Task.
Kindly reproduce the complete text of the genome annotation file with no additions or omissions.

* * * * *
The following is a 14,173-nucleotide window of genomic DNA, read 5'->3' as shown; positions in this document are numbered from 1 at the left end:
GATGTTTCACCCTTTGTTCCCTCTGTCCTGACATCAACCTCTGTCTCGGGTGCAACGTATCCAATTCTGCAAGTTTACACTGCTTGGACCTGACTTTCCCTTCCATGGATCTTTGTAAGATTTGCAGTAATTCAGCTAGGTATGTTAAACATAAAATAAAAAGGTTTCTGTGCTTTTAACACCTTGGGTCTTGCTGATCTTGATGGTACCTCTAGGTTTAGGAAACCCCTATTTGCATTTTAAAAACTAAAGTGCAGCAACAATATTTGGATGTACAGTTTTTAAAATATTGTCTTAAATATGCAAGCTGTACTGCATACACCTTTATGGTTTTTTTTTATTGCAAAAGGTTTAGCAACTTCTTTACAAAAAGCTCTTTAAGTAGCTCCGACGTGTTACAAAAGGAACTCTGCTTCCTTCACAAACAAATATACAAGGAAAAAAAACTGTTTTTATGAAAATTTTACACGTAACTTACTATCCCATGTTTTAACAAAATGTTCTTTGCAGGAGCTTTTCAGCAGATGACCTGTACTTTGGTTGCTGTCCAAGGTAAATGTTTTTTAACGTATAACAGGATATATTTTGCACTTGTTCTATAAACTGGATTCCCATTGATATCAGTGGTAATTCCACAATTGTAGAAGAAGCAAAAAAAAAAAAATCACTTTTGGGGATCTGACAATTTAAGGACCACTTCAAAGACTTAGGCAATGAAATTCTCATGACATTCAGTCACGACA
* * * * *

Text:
The following is a 14,173-nucleotide window of genomic DNA, read 5'->3' as shown; positions in this document are numbered from 1 at the left end:
GATGTTTCACCCTTTGTTCCCTCTGTCCTGACATCAACCTCTGTCTCGGGTGCAACGTATCCAATTCTGCAAGTTTACACTGCTTGGACCTGACTTTCCCTTCCATGGATCTTTGTAAGATTTGCAGTAATTCAGCTAGGTATGTTAAACATAAAATAAAAAGGTTTCTGTGCTTTTAACACCTTGGGTCTTGCTGATCTTGATGGTACCTCTAGGTTTAGGAAACCCCTATTTGCATTTTAAAAACTAAAGTGCAGCAACAATATTTGGATGTACAGTTTTTAAAATATTGTCTTAAATATGCAAGCTGTACTGCATACACCTTTATGGTTTTTTTTTATTGCAAAAGGTTTAGCAACTTCTTTACAAAAAGCTCTTTAAGTAGCTCCGACGTGTTACAAAAGGAACTCTGCTTCCTTCACAAACAAATATACAAGGAAAAAAAACTGTTTTTATGAAAATTTTACACGTAACTTACTATCCCATGTTTTAACAAAATGTTCTTTGCAGGAGCTTTTCAGCAGATGACCTGTACTTTGGTTGCTGTCCAAGGTAAATGTTTTTTAACGTATAACAGGATATATTTTGCACTTGTTCTATAAACTGGATTCCCATTGATATCAGTGGTAATTCCACAATTGTAGAAGAAGCAAAAAAAAAAAAATCACTTTTGGGGATCTGACAATTTAAGGACCACTTCAAAGACTTAGGCAATGAAATTCTCATGACATTCAGTCACGACA